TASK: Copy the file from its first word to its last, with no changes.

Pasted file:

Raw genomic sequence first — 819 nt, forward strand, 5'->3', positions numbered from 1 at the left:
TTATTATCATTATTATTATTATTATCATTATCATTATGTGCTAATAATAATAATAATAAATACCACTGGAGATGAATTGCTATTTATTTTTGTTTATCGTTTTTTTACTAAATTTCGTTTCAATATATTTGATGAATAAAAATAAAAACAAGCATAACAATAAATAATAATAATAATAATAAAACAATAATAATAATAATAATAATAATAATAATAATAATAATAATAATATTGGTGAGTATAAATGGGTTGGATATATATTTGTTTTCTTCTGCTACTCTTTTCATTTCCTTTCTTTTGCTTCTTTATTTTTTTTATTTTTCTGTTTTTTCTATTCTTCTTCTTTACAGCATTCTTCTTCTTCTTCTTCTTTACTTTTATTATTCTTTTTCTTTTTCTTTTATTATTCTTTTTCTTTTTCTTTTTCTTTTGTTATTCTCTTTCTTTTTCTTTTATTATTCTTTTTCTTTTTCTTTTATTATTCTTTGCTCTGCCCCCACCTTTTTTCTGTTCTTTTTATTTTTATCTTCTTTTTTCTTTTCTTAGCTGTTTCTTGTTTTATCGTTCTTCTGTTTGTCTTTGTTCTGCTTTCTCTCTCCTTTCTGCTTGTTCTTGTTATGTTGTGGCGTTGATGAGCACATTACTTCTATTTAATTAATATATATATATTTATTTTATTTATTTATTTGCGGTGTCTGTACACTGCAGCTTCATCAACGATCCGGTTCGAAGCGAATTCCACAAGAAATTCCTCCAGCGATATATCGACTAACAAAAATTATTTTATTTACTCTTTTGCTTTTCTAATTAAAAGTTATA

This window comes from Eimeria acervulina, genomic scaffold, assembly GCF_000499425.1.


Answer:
Raw genomic sequence first — 819 nt, forward strand, 5'->3', positions numbered from 1 at the left:
TTATTATCATTATTATTATTATTATCATTATCATTATGTGCTAATAATAATAATAATAAATACCACTGGAGATGAATTGCTATTTATTTTTGTTTATCGTTTTTTTACTAAATTTCGTTTCAATATATTTGATGAATAAAAATAAAAACAAGCATAACAATAAATAATAATAATAATAATAAAACAATAATAATAATAATAATAATAATAATAATAATAATAATAATAATATTGGTGAGTATAAATGGGTTGGATATATATTTGTTTTCTTCTGCTACTCTTTTCATTTCCTTTCTTTTGCTTCTTTATTTTTTTTATTTTTCTGTTTTTTCTATTCTTCTTCTTTACAGCATTCTTCTTCTTCTTCTTCTTTACTTTTATTATTCTTTTTCTTTTTCTTTTATTATTCTTTTTCTTTTTCTTTTTCTTTTGTTATTCTCTTTCTTTTTCTTTTATTATTCTTTTTCTTTTTCTTTTATTATTCTTTGCTCTGCCCCCACCTTTTTTCTGTTCTTTTTATTTTTATCTTCTTTTTTCTTTTCTTAGCTGTTTCTTGTTTTATCGTTCTTCTGTTTGTCTTTGTTCTGCTTTCTCTCTCCTTTCTGCTTGTTCTTGTTATGTTGTGGCGTTGATGAGCACATTACTTCTATTTAATTAATATATATATATTTATTTTATTTATTTATTTGCGGTGTCTGTACACTGCAGCTTCATCAACGATCCGGTTCGAAGCGAATTCCACAAGAAATTCCTCCAGCGATATATCGACTAACAAAAATTATTTTATTTACTCTTTTGCTTTTCTAATTAAAAGTTATA

This window comes from Eimeria acervulina, genomic scaffold, assembly GCF_000499425.1.